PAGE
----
STS stands for Security Token Service. A security token service implements the protocol defined according to the WS-Trust specification. WS-Trust specification defines message formats and message exchange patterns for issuing, renewing, canceling and validating security tokens. A given security token service provides one or more of these capabilities. The client interacts with the STS to get any of the above functionalities done; namely, issuing, renewing, canceling and validating security tokens.
A security token is an XML payload as requested by the relying party service. If it is a SAML token, then it represents a collection of claims in the form of Assertions. A claim is a statement made about a client, service or another resource (e.g. name, identity, key, group, privilege, capability, etc.) A client who need to access a service which requires a security token issued from a specific token issuer [STS] should provide a security token issued from the specified token provider. Any service can state in its service policy, what claims it requires in order to be granted access. The client needs those claims fulfilled in the security token. For example, the service can state in simple language, "if you want to access me, you should have your First Name, Last Name and the Age in the security token. If not access will be denied."
In summery, a security token is issued by the STS with the claims required by the service.
The interaction between a client who wants to access a service and the STS is given in the example below.
As shown in this example, a security token service issues tokens only to client it trusts. Trusted relationship between the client and the STS can be established via user name/password, certificates or any other means defined by the STS. The STS communicates the form of trust relationship via its security policy as per WS-Security Policy.
For example, an STS can enforce all its clients to sign the Request for the Security Token [RST] or else prove themselves via UsernameToken (that is user name / password). First, the client prepares the RST (the Request according to the terminology defined in the WS-Trust specification) and sends a web service request, secured to be compliant with the security policy of the STS. This RST also includes the required claims for the response or the security token. It also includes:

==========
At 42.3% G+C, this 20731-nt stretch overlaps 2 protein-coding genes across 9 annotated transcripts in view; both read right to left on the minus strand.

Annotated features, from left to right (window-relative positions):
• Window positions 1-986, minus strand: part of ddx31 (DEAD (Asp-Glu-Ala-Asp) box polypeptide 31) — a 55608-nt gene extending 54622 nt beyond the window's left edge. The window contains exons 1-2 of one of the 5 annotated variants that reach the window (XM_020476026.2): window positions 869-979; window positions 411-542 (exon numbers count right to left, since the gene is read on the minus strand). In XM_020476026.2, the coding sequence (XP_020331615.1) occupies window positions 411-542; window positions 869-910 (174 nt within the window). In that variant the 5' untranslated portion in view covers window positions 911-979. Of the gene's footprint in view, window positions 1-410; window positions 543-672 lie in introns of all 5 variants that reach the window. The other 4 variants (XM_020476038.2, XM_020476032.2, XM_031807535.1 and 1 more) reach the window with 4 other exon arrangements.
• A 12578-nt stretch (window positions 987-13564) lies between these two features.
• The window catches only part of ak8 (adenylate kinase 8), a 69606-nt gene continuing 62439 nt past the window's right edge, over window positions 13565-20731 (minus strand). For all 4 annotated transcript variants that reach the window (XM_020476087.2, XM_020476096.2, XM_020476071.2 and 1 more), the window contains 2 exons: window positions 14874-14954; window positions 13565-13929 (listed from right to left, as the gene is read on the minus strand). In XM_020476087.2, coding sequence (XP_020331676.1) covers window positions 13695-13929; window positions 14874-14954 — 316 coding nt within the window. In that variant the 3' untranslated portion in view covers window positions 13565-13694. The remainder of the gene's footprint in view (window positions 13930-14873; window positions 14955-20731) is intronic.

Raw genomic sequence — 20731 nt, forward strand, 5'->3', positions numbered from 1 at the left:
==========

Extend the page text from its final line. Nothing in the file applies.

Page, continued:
Once a client sends the RST to the STS, the STS first checks the authenticity of the requester by validating the request against the defined security policy of the STS. It then starts preparing the security token (Request Security Token Response). The STS includes all the requested claims and signs the token with its private key . It then finds the public certificate of the service to which this token will be sent by the client and encrypts the token with the certificate. The encrypted security token is opaque to the client.
The security token service offered by WSO2 is wso2carbon-sts. The STS facilitated is provided by the following feature, which is bundled by default in all WSO2 service hosting products.
If this feature is not available by default in the product you are using, you can install it by following the instructions in section Feature Management.
Follow the instructions below to configure the STS service.
1. Log on to the product's management console and select "List" under "Services."
2. You can see the STS deployed.
3. The service dashboard appears. Click on the "Configure STS" link.
4. The "STS Configuration" page appears. Enter the relying parties you trust. In other words, mention which relying parties can accept security tokens from the STS.
You need to upload the public certificate of the trusted relying party against its end point. For example,
Tokens are encrypted by the public key of the trusted relying party. Even the client who obtains the token to send to the relying party has no visibility to the included token.
5. The trusted service is added to the STS. You can remove it by clicking on the icon next to it or continue to add more trusted services.